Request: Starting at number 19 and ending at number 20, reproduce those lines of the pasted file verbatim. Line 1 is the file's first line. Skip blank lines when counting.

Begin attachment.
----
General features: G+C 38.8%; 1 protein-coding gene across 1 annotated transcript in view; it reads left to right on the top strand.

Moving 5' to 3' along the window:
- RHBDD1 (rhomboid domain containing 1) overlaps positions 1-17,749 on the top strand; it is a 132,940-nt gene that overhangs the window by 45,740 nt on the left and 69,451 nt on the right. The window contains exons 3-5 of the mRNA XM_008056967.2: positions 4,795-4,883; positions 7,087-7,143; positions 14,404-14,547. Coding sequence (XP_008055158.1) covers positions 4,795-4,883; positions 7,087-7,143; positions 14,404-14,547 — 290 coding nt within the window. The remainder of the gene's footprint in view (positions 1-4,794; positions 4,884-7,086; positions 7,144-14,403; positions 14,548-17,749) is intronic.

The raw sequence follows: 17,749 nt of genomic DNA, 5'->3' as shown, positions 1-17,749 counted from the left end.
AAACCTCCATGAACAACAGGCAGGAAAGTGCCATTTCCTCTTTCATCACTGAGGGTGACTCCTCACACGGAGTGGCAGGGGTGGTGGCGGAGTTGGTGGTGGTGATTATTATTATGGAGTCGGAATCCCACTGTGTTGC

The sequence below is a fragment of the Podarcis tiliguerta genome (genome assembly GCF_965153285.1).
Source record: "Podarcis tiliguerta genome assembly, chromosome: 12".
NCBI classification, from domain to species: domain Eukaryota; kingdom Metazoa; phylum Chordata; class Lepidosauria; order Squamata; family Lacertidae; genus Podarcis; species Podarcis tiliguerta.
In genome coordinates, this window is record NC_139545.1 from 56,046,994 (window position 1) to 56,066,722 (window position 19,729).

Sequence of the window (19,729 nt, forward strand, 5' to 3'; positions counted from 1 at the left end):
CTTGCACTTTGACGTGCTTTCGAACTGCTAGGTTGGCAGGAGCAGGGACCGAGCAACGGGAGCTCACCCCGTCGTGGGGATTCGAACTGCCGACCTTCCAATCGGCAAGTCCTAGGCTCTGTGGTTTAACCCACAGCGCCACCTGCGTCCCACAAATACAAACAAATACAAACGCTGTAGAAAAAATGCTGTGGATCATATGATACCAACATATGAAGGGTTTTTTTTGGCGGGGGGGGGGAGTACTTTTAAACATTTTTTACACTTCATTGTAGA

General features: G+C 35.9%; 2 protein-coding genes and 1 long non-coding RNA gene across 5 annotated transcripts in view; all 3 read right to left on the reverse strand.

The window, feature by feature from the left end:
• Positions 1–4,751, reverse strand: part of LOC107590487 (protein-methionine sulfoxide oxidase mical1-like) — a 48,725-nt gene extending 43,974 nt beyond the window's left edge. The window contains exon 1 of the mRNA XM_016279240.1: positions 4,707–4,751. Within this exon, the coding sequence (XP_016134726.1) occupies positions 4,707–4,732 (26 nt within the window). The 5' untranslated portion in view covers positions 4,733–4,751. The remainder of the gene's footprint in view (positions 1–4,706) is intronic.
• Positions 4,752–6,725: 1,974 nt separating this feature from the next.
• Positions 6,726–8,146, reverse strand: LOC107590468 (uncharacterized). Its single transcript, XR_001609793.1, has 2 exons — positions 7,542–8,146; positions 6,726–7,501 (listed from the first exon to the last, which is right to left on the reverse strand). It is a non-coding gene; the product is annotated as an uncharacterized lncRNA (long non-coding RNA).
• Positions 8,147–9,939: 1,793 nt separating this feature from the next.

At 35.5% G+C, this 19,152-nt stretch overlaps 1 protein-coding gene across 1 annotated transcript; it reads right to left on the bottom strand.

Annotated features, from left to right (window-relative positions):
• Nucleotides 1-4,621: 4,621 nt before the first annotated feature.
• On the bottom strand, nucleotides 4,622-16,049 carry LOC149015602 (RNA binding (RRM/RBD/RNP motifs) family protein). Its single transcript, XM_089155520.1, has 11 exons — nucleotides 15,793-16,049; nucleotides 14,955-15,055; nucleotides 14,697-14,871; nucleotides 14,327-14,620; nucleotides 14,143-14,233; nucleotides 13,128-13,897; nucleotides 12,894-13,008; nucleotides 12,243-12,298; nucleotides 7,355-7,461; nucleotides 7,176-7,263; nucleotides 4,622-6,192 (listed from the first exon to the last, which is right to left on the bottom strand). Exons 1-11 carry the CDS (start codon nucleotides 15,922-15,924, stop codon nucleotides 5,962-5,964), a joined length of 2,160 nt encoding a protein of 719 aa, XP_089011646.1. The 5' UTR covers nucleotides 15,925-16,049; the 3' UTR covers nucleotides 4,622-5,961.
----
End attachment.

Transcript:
Annotated features, from left to right (window-relative positions):
• Nucleotides 1-4,621: 4,621 nt before the first annotated feature.